The Iditarod Humans

As I’m following the Iditarod this year, what strikes me most is the wide diversity in the mushers. I know I’m supposed to be writing about dogs, but have you taken a look at the field of humans?

Off-and-on leader Alliy Zirkle is female, and will possibly be the first female winner in over 20 years. (Susan Butcher won in 1990.)

Jim Lanier is 71 years old. 71! Can you imagine your parents or grandparents doing something so incredibly grueling?

Anna and Kristy Berington are twin sisters.

The Seaveys are a 3-generation family of competitors. Dallas has been hanging out near the front of the pack, while his father Mitch is in the top ten and grandpa Dan is currently in last place. Other family competitors include father and son Martin and Rohn Buser. Ray Redington, Jr and Ryan Redington are both grandsons of Iditarod co-founder Joe Redington, Sr. Ray is also the son of race veteran Raymie Redington.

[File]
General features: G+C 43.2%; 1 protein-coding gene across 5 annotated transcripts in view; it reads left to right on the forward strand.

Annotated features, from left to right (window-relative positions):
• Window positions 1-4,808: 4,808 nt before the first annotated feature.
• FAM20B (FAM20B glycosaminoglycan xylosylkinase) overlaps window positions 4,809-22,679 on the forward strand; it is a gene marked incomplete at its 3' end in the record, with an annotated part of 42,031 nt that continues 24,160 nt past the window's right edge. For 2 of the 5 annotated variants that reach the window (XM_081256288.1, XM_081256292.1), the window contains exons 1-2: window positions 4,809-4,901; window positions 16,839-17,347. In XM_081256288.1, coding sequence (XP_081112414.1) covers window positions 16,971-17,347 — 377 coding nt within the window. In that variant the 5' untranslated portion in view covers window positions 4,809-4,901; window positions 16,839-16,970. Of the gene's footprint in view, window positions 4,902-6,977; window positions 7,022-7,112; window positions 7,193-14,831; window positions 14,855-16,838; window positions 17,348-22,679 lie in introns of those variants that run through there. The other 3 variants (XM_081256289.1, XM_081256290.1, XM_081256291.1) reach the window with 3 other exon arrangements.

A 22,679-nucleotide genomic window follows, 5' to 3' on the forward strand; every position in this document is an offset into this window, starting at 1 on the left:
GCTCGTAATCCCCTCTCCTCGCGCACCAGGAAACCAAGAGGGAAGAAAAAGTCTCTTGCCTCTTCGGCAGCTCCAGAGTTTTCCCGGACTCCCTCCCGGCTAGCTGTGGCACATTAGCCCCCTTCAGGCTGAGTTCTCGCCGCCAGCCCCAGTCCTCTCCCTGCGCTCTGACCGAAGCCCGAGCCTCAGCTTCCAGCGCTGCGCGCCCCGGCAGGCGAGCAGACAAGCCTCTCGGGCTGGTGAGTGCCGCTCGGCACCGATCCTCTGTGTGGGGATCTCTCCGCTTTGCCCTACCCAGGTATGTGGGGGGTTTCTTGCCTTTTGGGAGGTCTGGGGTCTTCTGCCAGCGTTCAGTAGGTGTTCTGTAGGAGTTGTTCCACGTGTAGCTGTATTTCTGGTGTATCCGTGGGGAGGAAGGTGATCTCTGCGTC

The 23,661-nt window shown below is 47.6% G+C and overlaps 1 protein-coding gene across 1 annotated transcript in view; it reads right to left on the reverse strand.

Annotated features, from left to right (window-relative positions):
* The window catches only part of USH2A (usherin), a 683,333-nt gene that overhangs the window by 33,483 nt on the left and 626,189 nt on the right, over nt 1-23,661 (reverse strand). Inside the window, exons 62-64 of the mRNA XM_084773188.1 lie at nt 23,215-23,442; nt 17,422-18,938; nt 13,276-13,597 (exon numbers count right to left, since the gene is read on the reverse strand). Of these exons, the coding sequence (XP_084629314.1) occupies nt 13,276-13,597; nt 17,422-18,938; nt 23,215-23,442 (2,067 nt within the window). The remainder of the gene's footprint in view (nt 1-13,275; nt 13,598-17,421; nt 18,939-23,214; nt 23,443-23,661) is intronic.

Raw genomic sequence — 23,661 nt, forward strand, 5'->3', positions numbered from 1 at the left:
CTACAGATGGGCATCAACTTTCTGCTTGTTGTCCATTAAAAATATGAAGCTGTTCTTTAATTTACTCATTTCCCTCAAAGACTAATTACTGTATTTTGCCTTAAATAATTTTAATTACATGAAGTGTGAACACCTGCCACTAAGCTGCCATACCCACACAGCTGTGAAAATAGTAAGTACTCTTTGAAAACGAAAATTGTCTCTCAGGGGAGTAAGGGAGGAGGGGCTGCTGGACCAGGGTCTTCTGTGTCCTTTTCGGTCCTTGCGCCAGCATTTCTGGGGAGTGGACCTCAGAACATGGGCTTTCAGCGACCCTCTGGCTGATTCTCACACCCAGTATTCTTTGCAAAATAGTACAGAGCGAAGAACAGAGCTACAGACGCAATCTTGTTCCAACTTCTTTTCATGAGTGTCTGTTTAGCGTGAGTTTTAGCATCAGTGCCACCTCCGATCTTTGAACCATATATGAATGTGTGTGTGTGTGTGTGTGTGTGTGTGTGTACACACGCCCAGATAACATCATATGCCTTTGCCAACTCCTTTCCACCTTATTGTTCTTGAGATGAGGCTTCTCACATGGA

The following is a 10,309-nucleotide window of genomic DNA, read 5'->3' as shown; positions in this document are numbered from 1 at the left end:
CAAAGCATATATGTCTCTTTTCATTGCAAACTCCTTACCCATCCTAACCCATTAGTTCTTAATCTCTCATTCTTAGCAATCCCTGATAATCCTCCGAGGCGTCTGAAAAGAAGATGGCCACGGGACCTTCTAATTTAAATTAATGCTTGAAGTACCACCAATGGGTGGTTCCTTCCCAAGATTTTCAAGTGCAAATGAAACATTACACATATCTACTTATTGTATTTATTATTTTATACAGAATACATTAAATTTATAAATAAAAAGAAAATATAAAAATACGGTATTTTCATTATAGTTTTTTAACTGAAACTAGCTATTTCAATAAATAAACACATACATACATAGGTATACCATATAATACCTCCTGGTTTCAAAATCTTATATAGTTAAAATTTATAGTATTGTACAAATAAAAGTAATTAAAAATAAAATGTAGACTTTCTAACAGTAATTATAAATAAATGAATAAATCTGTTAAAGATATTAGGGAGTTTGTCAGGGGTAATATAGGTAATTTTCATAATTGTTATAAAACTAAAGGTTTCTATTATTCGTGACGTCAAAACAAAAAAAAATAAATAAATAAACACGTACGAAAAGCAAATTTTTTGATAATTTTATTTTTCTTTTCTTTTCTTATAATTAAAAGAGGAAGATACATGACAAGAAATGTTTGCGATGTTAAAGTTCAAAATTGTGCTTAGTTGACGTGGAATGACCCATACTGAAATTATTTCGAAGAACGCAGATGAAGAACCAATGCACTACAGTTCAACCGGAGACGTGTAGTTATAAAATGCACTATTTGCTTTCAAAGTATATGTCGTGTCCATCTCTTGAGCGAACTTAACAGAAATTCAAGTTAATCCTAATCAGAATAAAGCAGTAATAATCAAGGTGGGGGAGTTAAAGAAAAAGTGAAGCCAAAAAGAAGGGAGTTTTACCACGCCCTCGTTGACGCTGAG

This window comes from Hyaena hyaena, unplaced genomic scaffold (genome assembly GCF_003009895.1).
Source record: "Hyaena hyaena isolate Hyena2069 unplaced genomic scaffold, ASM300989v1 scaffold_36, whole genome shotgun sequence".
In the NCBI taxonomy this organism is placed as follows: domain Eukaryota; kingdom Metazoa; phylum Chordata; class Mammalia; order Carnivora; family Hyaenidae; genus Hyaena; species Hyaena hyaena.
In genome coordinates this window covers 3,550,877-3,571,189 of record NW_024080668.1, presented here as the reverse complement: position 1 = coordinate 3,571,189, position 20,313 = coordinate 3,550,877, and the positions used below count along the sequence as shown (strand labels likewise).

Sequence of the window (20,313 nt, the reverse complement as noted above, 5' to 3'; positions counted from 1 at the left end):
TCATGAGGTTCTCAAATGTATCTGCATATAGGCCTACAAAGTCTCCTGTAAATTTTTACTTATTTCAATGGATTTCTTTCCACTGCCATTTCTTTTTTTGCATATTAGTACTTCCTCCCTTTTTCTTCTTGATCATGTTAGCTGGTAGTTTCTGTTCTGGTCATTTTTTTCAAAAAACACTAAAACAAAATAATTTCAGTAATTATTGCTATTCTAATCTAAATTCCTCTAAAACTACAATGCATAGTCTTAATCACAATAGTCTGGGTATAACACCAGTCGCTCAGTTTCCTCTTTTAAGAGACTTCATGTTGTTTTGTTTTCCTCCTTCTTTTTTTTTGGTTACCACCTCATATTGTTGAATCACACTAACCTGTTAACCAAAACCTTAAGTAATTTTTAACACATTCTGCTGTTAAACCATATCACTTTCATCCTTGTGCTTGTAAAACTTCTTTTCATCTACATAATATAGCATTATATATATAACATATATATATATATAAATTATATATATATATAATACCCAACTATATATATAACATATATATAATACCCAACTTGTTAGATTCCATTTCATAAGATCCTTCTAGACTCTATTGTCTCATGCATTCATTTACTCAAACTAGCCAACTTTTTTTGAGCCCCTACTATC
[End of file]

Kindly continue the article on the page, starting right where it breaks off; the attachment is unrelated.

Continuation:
There are 15 rookies in the field, 3 of whom have scratched; others have run the race multiple times. In fact, Lance Mackey is a four-time champion. When John Baker won, it was on his 16th try.

So, what about the race attracts such a wide variety of people? For some, it’s about the money: the total prize purse is $550,000 to be split among the first 30 finishers. The winner’s share is $50,400 and a new truck. For others, it’s the thrill of pitting themselves against the elements. Still others are true dog lovers; in fact, many of them run kennels or take vacationers on dog mushing adventures.

Read all of the musher’s profiles on the official Iditarod website.

For more human interest stories about the race, both the Alaska Daily News and the Iditarod site are running blogs.

Until next time,

Good day, and good dog!

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